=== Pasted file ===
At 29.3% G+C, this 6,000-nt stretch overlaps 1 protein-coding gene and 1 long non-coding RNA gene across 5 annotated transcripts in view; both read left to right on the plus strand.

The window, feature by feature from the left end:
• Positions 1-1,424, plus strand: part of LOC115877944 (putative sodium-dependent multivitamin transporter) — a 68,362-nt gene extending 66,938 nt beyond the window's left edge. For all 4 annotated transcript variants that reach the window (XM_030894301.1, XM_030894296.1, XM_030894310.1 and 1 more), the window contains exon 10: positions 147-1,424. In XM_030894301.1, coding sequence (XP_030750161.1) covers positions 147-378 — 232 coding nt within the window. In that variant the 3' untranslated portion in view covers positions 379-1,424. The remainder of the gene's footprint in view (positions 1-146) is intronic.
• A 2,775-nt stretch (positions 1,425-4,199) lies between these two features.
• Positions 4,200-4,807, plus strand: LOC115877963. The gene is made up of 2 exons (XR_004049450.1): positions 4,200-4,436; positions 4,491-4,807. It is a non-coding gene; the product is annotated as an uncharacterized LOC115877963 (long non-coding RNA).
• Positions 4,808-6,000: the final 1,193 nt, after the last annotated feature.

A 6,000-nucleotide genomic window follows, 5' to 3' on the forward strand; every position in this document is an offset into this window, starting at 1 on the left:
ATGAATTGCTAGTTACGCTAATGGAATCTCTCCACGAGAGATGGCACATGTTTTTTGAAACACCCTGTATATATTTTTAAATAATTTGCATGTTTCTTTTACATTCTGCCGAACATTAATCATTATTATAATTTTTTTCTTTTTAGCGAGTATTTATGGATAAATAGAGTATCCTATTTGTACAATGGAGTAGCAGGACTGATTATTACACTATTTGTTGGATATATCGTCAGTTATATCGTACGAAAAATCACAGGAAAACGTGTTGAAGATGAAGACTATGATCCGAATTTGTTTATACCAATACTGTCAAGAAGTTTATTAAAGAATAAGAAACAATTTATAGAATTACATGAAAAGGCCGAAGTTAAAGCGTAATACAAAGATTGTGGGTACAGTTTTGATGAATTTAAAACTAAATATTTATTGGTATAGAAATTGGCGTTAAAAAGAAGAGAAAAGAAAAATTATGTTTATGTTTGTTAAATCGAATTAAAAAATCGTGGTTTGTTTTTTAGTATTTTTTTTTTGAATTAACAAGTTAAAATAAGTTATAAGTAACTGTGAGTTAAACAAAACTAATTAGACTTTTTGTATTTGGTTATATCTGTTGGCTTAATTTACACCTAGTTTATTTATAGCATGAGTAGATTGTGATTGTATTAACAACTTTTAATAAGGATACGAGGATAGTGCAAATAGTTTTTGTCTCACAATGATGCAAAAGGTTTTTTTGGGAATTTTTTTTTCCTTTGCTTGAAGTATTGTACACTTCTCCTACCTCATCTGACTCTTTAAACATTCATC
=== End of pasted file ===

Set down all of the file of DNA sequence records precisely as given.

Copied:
At 29.3% G+C, this 6,000-nt stretch overlaps 1 protein-coding gene and 1 long non-coding RNA gene across 5 annotated transcripts in view; both read left to right on the plus strand.

The window, feature by feature from the left end:
• Positions 1-1,424, plus strand: part of LOC115877944 (putative sodium-dependent multivitamin transporter) — a 68,362-nt gene extending 66,938 nt beyond the window's left edge. For all 4 annotated transcript variants that reach the window (XM_030894301.1, XM_030894296.1, XM_030894310.1 and 1 more), the window contains exon 10: positions 147-1,424. In XM_030894301.1, coding sequence (XP_030750161.1) covers positions 147-378 — 232 coding nt within the window. In that variant the 3' untranslated portion in view covers positions 379-1,424. The remainder of the gene's footprint in view (positions 1-146) is intronic.
• A 2,775-nt stretch (positions 1,425-4,199) lies between these two features.
• Positions 4,200-4,807, plus strand: LOC115877963. The gene is made up of 2 exons (XR_004049450.1): positions 4,200-4,436; positions 4,491-4,807. It is a non-coding gene; the product is annotated as an uncharacterized LOC115877963 (long non-coding RNA).
• Positions 4,808-6,000: the final 1,193 nt, after the last annotated feature.

A 6,000-nucleotide genomic window follows, 5' to 3' on the forward strand; every position in this document is an offset into this window, starting at 1 on the left:
ATGAATTGCTAGTTACGCTAATGGAATCTCTCCACGAGAGATGGCACATGTTTTTTGAAACACCCTGTATATATTTTTAAATAATTTGCATGTTTCTTTTACATTCTGCCGAACATTAATCATTATTATAATTTTTTTCTTTTTAGCGAGTATTTATGGATAAATAGAGTATCCTATTTGTACAATGGAGTAGCAGGACTGATTATTACACTATTTGTTGGATATATCGTCAGTTATATCGTACGAAAAATCACAGGAAAACGTGTTGAAGATGAAGACTATGATCCGAATTTGTTTATACCAATACTGTCAAGAAGTTTATTAAAGAATAAGAAACAATTTATAGAATTACATGAAAAGGCCGAAGTTAAAGCGTAATACAAAGATTGTGGGTACAGTTTTGATGAATTTAAAACTAAATATTTATTGGTATAGAAATTGGCGTTAAAAAGAAGAGAAAAGAAAAATTATGTTTATGTTTGTTAAATCGAATTAAAAAATCGTGGTTTGTTTTTTAGTATTTTTTTTTTGAATTAACAAGTTAAAATAAGTTATAAGTAACTGTGAGTTAAACAAAACTAATTAGACTTTTTGTATTTGGTTATATCTGTTGGCTTAATTTACACCTAGTTTATTTATAGCATGAGTAGATTGTGATTGTATTAACAACTTTTAATAAGGATACGAGGATAGTGCAAATAGTTTTTGTCTCACAATGATGCAAAAGGTTTTTTTGGGAATTTTTTTTTCCTTTGCTTGAAGTATTGTACACTTCTCCTACCTCATCTGACTCTTTAAACATTCATC